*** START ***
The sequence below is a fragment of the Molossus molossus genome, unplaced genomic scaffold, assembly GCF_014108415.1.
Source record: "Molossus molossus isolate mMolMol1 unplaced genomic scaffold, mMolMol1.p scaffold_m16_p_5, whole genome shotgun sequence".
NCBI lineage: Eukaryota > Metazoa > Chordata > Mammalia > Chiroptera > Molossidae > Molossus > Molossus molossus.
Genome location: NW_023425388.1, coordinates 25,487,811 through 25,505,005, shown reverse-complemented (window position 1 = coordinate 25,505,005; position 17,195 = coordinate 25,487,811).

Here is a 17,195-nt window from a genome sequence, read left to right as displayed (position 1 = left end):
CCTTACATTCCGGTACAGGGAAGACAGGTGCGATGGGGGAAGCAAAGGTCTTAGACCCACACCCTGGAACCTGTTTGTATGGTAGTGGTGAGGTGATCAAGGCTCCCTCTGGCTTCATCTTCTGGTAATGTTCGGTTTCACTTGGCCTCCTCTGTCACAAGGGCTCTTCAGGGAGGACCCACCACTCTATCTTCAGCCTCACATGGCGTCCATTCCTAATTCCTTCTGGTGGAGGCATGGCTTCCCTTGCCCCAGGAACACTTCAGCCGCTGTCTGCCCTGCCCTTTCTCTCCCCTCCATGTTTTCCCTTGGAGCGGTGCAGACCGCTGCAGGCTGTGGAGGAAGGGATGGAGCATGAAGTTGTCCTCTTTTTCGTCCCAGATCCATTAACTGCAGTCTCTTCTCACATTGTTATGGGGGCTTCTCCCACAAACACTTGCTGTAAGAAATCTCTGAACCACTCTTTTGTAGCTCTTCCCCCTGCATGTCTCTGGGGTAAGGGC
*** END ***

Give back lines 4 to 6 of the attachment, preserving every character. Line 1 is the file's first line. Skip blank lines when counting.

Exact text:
Genome location: NW_023425388.1, coordinates 25,487,811 through 25,505,005, shown reverse-complemented (window position 1 = coordinate 25,505,005; position 17,195 = coordinate 25,487,811).

Here is a 17,195-nt window from a genome sequence, read left to right as displayed (position 1 = left end):
CCTTACATTCCGGTACAGGGAAGACAGGTGCGATGGGGGAAGCAAAGGTCTTAGACCCACACCCTGGAACCTGTTTGTATGGTAGTGGTGAGGTGATCAAGGCTCCCTCTGGCTTCATCTTCTGGTAATGTTCGGTTTCACTTGGCCTCCTCTGTCACAAGGGCTCTTCAGGGAGGACCCACCACTCTATCTTCAGCCTCACATGGCGTCCATTCCTAATTCCTTCTGGTGGAGGCATGGCTTCCCTTGCCCCAGGAACACTTCAGCCGCTGTCTGCCCTGCCCTTTCTCTCCCCTCCATGTTTTCCCTTGGAGCGGTGCAGACCGCTGCAGGCTGTGGAGGAAGGGATGGAGCATGAAGTTGTCCTCTTTTTCGTCCCAGATCCATTAACTGCAGTCTCTTCTCACATTGTTATGGGGGCTTCTCCCACAAACACTTGCTGTAAGAAATCTCTGAACCACTCTTTTGTAGCTCTTCCCCCTGCATGTCTCTGGGGTAAGGGC